I was a thrilling moment and we're so glad to have caught it on video.

Thank you so much for your continued love and support for Charlie.  We are so grateful that you stay in touch and follow along. 

All our love and gratitude,
Sarah, Jack, Charlie and Walker Greenman

What does Cerebral Palsy Mean for Charlie?

 Hello Dear Friends and Charlie fans,

Its been a while since we updated you here on Charlie's progress and recent medical tests.  Charlie has had a fantastic few weeks, connecting verbally and visually with family and friends, reaching out for objects with both his right and left hands, and using sign language to communicate with his family and therapists.

As many of you already know, Charlie's doctors are moving ahead with a general diagnosis of Cerebral Palsy as a result of his stroke.  We've received lots of questions and emails about what this new diagnosis means for Charlie.  We're still learning about it ourselves, but here is some information that might help you better understand what Charlie is looking at.

Cerebral palsy (CP) is an umbrella term for a disorder that affects muscle tone, movement, and motor skills (the ability to move in a coordinated and purposeful way). Cerebral palsy is a static condition, but can also lead to other health issues, including vision, hearing, and speech problems, and learning disabilities.  CP is usually caused by brain damage that occurs before or during a child's birth (as in Charlie's case), or during the first 3 to 5 years of a child's life. There is no cure for CP.  Charlie will never outgrow it.  However, treatment, therapy, special equipment, and, in some cases, surgery can help a child who is living with the condition.

Cerebral palsy affects muscle control and coordination, so even simple movements like standing still — are difficult. Other vital functions that also involve motor skills and muscles such as breathing, bladder and bowel control, eating, and learning may also be affected when a child has CP.  The good news is that Cerebral palsy does not get worse over time.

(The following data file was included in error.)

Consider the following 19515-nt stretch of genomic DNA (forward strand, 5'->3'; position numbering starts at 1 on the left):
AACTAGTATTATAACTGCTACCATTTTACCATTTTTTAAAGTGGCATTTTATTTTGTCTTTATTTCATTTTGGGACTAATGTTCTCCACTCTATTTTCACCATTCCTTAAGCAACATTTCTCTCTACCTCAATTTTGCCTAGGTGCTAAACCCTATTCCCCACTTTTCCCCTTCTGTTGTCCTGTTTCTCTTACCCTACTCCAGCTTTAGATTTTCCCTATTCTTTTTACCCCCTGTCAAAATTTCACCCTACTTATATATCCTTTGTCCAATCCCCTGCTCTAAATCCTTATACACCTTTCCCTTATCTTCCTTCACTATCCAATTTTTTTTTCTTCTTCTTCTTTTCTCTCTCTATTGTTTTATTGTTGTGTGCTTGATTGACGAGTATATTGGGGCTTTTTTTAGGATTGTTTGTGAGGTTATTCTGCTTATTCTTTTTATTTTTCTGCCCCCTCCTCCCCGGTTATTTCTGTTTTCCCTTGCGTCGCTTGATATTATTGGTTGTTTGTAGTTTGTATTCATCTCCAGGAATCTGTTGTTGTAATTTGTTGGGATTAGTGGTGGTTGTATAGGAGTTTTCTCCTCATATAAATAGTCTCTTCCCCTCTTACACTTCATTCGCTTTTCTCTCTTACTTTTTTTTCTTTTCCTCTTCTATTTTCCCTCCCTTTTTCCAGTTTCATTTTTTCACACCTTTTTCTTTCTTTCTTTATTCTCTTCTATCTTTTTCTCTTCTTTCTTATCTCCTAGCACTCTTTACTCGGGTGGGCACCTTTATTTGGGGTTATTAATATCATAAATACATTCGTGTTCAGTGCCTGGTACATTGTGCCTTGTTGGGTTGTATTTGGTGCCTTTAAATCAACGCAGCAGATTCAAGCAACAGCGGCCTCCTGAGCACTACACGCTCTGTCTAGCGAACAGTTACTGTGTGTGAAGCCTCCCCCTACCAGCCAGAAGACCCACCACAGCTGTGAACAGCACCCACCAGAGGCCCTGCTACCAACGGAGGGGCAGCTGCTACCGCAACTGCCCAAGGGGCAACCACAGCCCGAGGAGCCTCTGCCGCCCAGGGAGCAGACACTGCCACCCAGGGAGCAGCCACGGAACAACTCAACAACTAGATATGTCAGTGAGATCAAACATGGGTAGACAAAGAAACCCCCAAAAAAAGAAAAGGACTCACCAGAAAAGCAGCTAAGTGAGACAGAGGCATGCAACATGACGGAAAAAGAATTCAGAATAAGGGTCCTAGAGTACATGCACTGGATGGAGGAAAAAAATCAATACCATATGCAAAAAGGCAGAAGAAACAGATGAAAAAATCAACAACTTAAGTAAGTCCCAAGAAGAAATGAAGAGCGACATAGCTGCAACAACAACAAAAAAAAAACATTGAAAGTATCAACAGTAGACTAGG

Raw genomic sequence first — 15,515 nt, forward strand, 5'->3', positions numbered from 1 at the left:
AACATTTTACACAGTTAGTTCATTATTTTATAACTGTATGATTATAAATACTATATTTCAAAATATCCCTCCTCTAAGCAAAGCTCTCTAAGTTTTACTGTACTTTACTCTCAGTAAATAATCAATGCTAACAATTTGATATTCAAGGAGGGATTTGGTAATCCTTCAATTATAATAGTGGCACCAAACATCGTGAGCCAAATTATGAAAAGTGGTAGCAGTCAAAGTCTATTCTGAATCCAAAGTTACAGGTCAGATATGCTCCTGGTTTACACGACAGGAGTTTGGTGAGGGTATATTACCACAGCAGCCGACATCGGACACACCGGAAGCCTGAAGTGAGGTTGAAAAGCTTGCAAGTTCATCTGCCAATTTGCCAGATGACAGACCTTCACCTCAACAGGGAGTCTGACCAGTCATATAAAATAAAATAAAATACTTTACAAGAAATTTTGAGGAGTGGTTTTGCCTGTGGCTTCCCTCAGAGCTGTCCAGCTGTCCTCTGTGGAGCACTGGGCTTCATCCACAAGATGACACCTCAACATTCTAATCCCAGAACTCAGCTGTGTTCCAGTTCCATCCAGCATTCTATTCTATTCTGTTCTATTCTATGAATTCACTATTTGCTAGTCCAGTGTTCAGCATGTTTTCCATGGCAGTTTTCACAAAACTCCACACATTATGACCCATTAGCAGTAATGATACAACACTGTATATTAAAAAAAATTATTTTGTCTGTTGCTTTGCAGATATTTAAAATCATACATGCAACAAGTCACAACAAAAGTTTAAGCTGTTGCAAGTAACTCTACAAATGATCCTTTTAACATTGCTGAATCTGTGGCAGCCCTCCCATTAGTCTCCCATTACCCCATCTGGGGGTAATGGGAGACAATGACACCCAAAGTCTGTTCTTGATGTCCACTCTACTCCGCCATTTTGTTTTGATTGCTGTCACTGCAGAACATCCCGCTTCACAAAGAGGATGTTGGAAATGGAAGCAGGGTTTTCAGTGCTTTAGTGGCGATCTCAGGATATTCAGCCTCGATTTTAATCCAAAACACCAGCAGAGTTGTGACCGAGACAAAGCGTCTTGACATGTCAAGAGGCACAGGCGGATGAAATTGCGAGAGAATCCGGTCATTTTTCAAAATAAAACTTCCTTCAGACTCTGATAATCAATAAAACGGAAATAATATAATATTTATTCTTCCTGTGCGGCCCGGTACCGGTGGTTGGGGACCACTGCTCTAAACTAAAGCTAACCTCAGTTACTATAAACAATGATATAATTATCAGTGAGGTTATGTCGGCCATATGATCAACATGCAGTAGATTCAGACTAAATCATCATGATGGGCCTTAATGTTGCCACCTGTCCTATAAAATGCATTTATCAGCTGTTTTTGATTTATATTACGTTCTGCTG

Charlie's Cerebral Palsy has been narrowed to a condition called hemiparesis - a very common condition found in children who have suffered a stroke.  Hemiparesis is muscle weakness on only one side of the body. When hemiparesis happens as a result of a stroke, it commonly involves muscles in the face, arm, and leg as we've seen with Charlie.  People with hemiparesis often have difficulties maintaining their balance due to limb weaknesses leading to an inability to properly shift body weight. This makes performing everyday activities such as dressing, eating, grabbing objects, or using the bathroom more difficult.  Left-sided hemiparesis, like Charlie has, involves injury to the right side of a person's brain, which controls learning processes, certain types of behavior, and non-verbal communication. Injury to this area of a person's brain may also cause them to talk excessively, have short attention spans, and have problems with short-term memory.

So as you can tell, this is still very much a "wait and see" situation for Charlie.  We are hopeful that through rigorous therapy and the use of adaptive equipment, we will be able to help Charlie live as full and as vibrant a life as possible.  And by the looks of it, he's well on his way!

As always, thank you for your amazing support for Charlie!